Sunday, July 10, 2022

Square Hole - Round Peg

 Barge Date:  07-07-2022

We developed a dripping kitchen sink recently and the tighter we turn, well, everything must come to an end. Tightening it more was impossible. So I pulled out the valve thinking that it was just like the fittings in the shower. That was not the case. I have never seen a fitting like this but I assumed if I went to a Brico that they would be able to fix me up. When I showed the valve to the man in the store he quickly said, non, non, non. I was led over to the plumbing section and there was nothing there that matched the washer that is needed for those valves. I have never seen anything like this, but when you have a boat that has been owned by a number of parties it’s possible that this valve may have originated in France, Belgium, Holland, the UK, or maybe even Australia. 

I did see on a wall a valve that looked to be very much like what I needed except with a different washer. Without a valve we are out of business at the sink so I purchased this new valve and hoped for the best.

And, indeed, this new valve slipped right into place and I thought great, my troubles are over. All that was left was to put on the old handle. This gets us to the square hole/round peg problem. There was no way to get the old handle to work with this new valve. I returned to the store to search for handles, just handles, and there were none to be purchased just by themselves.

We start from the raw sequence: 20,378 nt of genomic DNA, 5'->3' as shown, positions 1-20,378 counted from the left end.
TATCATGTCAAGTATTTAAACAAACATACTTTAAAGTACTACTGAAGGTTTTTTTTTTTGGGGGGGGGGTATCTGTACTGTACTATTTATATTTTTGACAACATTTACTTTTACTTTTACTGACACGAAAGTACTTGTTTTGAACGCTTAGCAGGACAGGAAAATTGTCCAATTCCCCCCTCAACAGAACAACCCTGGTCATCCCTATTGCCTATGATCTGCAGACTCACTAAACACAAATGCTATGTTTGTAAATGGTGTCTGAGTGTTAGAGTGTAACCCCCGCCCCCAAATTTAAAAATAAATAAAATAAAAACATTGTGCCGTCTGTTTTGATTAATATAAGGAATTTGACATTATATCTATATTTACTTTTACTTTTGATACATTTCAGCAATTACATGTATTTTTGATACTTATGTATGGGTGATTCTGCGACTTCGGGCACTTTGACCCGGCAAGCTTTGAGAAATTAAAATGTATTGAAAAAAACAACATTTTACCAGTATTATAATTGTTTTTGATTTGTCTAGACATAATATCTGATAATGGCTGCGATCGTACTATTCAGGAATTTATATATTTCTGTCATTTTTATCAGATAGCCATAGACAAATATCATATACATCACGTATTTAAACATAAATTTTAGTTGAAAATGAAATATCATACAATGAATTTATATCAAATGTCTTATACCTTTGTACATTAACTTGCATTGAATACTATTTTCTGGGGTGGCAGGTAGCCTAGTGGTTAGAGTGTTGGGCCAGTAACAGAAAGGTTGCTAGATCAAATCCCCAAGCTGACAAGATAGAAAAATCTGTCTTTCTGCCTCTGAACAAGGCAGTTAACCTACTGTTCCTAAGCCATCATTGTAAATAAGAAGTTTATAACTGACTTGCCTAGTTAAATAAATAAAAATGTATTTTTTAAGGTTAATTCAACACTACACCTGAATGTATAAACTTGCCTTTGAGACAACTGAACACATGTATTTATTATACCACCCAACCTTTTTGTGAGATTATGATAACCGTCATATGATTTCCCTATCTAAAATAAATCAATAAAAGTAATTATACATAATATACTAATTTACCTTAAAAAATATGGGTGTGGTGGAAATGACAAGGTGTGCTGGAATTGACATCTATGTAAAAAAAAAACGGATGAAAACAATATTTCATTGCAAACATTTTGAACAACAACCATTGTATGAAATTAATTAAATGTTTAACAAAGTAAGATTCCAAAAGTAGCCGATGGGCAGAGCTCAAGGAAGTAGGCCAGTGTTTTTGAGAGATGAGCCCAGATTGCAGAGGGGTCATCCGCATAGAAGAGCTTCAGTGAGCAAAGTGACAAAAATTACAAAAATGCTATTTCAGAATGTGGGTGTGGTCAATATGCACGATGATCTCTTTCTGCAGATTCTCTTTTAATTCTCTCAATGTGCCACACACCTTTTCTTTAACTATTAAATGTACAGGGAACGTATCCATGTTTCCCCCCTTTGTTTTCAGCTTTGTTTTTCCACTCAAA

I have been looking, as a solution, for a new faucet to replace what we have and this would probably get us a long term solution. For the moment, we are having to pinch the end of the valve to turn it on and off. So goes life on a boat.

Now back to more boat stories. 

We have been visiting and moving on from town to town along this canal. In case you’ve gotten lost, we are on the Loing Canal. We spent a wonderful day inspecting the town of Nemours. You will see below a good number of pictures of a former castle that has been converted into a museum and a number of businesses down on the waterfront. This waterfront area has a variety of food vendors and a stage where performances can be made to the audience that shows up. I don’t know if they charge for this but nothing was going on while we were there. We helped ourselves to several crepes.

Love seeing old woodworking and hardware.

Of course if there is a church in town we always visit it. In fact, I can’t recall a town or village that didn’t have at least one church. The one in this town was interesting because of the architectural detail that caught my attention. I can’t recall the architectural name - perhaps vault - but up at the very top, what we would call the ceiling, the important bracing was made with wood, not the typical masonry product. Just an interesting detail.